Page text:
A Guide to Avatar the Last Airbender Graphic Novels

The best reading order for getting into the show's comics.

Dark Horse Books

With the live action adaptation of Avatar: The Last Airbender right around the corner and an approaching expiration date on the classic show’s time on Netflix, it’s a good time to get back into what may be the greatest American animated series.

If you get to the end of the show, however, and are still hungry for more… well, there’s always Legend of Korra. After that (or if you’re looking for a more direct follow up to Avatar), there are two decades of Avatar the Last Airbender graphic novels and comics to keep you occupied with the adventures of the Gaang.

But where to start? These are listed by the publication date of the collections (The Lost Adventures technically collects individual comics that were the first published) but luckily it's a list that starts out strong.

Before we start, though, if you like Avatar and you’re looking for more like it, here are some other options to get you started.

What to Read Before Avatar the Last Airbender Graphic Novels:


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Like Avatar, it’s a compelling adventure through a beautiful fantasy world with a very small cast. The book is beautiful with some fantastic characters.

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Through the Moon


If you like Avatar, hopefully you’ve also checked out Dragon Prince. While the animation style takes some getting used to, it’s a similarly epic adventure with much of the same creative team. Like Avatar, it also has a graphic novel to help tide you through to the next season.

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Marvel Comics

While not high fantasy like Isola, Dragon Prince or Avatar, Runaways does feature the same endearing group of outcasts dealing with the problems of terrible parents.

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But anyway, you came here for Avatar comics. Below is a good reading order for all of the Avatar the Last Airbender graphic novels released to date:

1. The Promise

Dark Horse Books

(January-September 2012)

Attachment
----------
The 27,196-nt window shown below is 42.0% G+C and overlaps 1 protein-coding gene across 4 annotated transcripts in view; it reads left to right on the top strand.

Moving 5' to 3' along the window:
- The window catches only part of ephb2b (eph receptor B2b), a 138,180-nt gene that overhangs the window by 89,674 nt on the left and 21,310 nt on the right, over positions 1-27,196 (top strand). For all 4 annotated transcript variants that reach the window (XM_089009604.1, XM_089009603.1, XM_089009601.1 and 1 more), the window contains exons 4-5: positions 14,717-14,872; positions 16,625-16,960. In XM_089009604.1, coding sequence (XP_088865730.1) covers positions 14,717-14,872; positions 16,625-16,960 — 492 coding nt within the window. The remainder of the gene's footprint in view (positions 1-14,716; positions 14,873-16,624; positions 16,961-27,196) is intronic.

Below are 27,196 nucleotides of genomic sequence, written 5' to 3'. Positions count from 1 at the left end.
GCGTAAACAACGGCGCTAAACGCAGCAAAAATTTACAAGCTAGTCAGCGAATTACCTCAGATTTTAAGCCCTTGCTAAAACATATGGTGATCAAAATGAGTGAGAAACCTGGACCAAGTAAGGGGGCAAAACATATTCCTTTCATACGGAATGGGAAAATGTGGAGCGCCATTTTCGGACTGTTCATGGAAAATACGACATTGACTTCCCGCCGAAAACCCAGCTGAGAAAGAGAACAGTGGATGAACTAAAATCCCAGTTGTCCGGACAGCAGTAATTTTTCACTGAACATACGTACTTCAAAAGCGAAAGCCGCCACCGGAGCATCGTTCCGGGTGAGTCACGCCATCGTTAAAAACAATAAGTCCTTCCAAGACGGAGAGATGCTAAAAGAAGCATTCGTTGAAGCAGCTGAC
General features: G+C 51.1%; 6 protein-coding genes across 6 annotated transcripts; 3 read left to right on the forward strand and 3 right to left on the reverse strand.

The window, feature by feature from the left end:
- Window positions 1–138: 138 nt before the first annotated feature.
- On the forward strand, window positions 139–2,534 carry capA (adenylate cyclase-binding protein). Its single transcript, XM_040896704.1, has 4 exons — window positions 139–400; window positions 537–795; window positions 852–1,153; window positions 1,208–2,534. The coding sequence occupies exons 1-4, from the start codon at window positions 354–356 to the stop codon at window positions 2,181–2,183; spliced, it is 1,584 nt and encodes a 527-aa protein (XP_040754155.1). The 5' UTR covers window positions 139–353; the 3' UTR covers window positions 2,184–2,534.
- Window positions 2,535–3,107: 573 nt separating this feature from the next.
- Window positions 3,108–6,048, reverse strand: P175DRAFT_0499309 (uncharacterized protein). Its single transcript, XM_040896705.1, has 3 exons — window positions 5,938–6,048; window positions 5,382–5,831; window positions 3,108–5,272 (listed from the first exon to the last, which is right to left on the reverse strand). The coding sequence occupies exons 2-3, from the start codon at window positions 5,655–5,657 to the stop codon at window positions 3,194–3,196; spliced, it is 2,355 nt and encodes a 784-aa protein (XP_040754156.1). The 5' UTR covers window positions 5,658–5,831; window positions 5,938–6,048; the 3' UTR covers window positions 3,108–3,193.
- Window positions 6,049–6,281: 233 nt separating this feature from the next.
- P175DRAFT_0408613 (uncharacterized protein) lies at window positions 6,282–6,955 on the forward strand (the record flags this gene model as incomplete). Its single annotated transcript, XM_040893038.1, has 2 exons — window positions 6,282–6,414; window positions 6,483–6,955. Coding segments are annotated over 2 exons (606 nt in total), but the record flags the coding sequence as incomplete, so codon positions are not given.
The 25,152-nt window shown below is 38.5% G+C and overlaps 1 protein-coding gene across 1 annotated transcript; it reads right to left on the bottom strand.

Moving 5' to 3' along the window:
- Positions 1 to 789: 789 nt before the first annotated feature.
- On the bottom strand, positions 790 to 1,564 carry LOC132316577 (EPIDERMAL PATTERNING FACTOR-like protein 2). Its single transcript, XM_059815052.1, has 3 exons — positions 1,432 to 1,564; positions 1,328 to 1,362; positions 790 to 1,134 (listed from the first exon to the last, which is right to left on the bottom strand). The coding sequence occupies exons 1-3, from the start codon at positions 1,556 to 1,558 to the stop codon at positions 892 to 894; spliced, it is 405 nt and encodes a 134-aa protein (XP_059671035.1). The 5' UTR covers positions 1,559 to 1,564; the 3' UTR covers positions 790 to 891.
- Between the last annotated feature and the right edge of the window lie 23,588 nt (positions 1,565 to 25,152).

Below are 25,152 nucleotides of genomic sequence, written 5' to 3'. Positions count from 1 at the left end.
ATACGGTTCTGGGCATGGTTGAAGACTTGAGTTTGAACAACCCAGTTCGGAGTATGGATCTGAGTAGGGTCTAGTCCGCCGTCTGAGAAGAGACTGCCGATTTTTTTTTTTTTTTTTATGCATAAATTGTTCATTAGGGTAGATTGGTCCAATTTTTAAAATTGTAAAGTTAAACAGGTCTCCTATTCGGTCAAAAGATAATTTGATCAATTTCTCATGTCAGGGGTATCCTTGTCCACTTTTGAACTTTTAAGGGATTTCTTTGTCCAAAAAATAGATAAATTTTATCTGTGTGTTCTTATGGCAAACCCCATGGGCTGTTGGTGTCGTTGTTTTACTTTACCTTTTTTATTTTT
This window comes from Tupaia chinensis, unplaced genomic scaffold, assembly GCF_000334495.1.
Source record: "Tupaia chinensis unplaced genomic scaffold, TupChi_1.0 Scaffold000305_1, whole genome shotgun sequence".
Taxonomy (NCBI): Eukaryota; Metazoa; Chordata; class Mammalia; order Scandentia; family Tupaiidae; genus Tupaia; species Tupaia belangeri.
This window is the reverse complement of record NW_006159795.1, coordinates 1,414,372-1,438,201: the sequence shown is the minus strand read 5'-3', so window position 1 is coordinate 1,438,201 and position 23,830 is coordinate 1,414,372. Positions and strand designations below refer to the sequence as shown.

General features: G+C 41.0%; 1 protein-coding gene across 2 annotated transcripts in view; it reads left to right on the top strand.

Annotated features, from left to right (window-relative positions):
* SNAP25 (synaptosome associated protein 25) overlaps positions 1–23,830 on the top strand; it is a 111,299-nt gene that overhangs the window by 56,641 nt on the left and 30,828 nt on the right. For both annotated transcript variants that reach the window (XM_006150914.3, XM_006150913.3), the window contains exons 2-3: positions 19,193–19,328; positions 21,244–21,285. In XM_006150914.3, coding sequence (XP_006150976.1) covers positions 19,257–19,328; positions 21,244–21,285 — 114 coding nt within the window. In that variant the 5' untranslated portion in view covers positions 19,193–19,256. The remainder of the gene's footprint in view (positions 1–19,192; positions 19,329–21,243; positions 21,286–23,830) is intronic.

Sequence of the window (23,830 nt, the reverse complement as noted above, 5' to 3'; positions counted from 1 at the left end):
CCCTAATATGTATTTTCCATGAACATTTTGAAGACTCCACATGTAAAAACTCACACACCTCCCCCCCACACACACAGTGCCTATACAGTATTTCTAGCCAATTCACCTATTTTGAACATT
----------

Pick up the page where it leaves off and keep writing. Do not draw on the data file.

Though it isn’t the earliest book by publication date, a fan who just finished Avatar: the Last Airbender and is hungry for more should start with The Promise. The book picks up just moments after the series finale, but more broadly helps flesh out the first year after Ozai’s defeat.

Aside from Aang and Katara constantly calling each other “sweetie” in a move so saccharine it even makes Sokka and Toph gag, The Promise not only does a remarkable job of keeping the characters’ voices true to the show, but presents them with a conflict where right and wrong isn’t as clear as it was throughout much of Avatar.

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2. The Search

Dark Horse Books

(March-October 2013)

Following The Promise, the next few sets of Avatar books flow sequentially and tell a few overarching narratives. One of the big ones—Zuko’s search for his mother—is a loose thread from the show that becomes a major plot point in the comics that starts here. There’s some Aang and the spirit world action too, but it’s the continuation of Zuko and Azula’s story that’s rightfully center-stage here.

After all the build up, revelations about Zuko’s family past aren’t as compelling or impactful as readers might have hoped, but following up on Azula after the show’s end makes The Search worthwhile.

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3. The Rift

Dark Horse Books

(March-November 2014)

The Rift shifts the focus back to Aang and Toph, kicking off a turn for the series to focus more on one or two characters rather than the broader cast. There are some instances where that weakens the story, but it works in The Rift by—like The Promise—both emphasizing the cultural evolution from Avatar to Legend of Korra and some of the moral complexities.

In The Rift, new refinery is bringing together various types of benders as part of technology advancing. Beyond just depicting a technological evolution, something that’s been a strength of Avatar’s worldbuilding since the start, it’s a representation of some of the wounds of the Fire Nation’s war starting to heal.

The refinery is causing ruin to the nearby land and the spirits. Aang is put into an uncomfortable situation where his role as a bridge between the spirit world and the human world is tested in a conflict where no solution will satisfy both parties.

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4. Smoke and Shadow